It is a little bit odd to speak of a conflict of interest between labor and management because that is not how we usually use the term “conflict of interest.” A conflict of interest usually occurs within one person or one side of a dispute. For example, if a union leader were also married to a member of the company’s management team, both spouses would have conflicts of interest because their connection to their spouses would be in conflict with their duty to the union or the company, respectively. When labor and management come into conflict, it is just conflict, not a conflict of interests.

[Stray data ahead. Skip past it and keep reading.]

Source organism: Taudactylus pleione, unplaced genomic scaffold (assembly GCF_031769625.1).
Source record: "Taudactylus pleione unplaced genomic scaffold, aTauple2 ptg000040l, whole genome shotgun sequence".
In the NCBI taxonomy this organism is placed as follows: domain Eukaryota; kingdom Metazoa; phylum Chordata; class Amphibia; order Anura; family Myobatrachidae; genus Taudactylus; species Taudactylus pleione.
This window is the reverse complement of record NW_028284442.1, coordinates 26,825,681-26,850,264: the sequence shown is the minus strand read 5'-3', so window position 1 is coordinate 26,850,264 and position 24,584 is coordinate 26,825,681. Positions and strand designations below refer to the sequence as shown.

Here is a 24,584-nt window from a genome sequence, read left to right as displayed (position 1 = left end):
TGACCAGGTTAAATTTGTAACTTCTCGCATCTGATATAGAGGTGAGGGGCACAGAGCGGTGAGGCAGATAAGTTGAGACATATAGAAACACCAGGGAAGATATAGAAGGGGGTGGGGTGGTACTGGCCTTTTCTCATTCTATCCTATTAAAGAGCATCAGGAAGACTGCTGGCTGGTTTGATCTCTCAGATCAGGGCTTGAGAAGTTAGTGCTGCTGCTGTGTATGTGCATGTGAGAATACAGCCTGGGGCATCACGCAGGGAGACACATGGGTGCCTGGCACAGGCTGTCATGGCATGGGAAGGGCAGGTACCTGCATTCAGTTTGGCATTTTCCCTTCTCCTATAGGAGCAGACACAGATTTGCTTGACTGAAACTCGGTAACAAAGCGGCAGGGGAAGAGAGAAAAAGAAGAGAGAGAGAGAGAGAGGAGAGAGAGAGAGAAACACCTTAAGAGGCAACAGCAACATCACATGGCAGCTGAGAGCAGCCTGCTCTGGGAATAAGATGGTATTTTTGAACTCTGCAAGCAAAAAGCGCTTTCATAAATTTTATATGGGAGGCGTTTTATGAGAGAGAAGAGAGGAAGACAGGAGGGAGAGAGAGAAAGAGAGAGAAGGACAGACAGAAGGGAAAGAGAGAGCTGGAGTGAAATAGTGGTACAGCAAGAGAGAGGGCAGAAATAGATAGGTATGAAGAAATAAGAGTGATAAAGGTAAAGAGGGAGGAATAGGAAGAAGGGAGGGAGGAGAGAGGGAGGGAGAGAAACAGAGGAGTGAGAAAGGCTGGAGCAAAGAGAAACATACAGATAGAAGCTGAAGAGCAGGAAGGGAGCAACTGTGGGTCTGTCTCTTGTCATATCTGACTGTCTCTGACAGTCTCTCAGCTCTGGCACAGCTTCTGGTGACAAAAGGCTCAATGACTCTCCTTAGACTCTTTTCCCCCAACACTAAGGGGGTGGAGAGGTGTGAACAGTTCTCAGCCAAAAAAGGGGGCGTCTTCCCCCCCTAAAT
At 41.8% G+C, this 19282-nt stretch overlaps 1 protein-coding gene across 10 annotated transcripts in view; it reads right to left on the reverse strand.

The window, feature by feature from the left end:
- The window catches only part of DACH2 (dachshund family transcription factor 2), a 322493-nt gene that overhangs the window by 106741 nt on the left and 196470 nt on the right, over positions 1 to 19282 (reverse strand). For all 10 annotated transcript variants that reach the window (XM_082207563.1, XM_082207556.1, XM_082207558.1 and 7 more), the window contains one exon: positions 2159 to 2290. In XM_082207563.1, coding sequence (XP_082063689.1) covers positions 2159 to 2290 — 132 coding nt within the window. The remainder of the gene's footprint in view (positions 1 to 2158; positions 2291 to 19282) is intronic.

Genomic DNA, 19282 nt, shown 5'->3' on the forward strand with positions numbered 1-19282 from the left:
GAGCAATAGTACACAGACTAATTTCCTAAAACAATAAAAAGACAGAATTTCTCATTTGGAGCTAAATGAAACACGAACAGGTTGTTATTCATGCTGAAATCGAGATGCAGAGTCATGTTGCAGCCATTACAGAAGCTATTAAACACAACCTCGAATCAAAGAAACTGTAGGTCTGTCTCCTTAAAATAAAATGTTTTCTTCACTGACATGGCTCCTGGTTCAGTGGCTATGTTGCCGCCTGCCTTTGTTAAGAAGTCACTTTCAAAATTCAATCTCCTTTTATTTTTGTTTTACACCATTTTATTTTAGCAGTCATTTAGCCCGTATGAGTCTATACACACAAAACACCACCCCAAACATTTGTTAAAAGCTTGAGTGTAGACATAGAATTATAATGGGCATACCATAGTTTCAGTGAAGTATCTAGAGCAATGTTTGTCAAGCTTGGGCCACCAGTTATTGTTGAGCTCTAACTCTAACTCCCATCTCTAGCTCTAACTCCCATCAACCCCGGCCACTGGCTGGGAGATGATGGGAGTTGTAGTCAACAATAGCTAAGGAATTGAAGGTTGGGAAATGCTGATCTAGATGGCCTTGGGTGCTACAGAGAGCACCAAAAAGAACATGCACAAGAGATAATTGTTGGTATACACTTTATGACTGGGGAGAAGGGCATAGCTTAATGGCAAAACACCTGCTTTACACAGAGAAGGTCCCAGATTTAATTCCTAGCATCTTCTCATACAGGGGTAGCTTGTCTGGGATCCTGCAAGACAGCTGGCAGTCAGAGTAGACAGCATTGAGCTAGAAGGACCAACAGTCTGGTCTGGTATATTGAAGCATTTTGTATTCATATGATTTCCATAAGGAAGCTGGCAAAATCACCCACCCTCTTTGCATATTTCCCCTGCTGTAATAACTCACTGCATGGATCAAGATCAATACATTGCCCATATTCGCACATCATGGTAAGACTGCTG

Let us assume, then, that this question is simply asking how the interests of management and labor can conflict. If this is the case, there are many possible examples. One example would be that labor has an interest in having more people work for the company while management has an interest in reducing costs. Labor would prefer to have more workers at higher wages. Management would prefer to have lower costs by reducing the number of workers. Another example is that labor has an interest in making it harder for the management to fire workers while management has an interest in making it easier. Management wants flexibility but labor wants job security. These are two major and very typical conflicts between the interests of labor and those of management.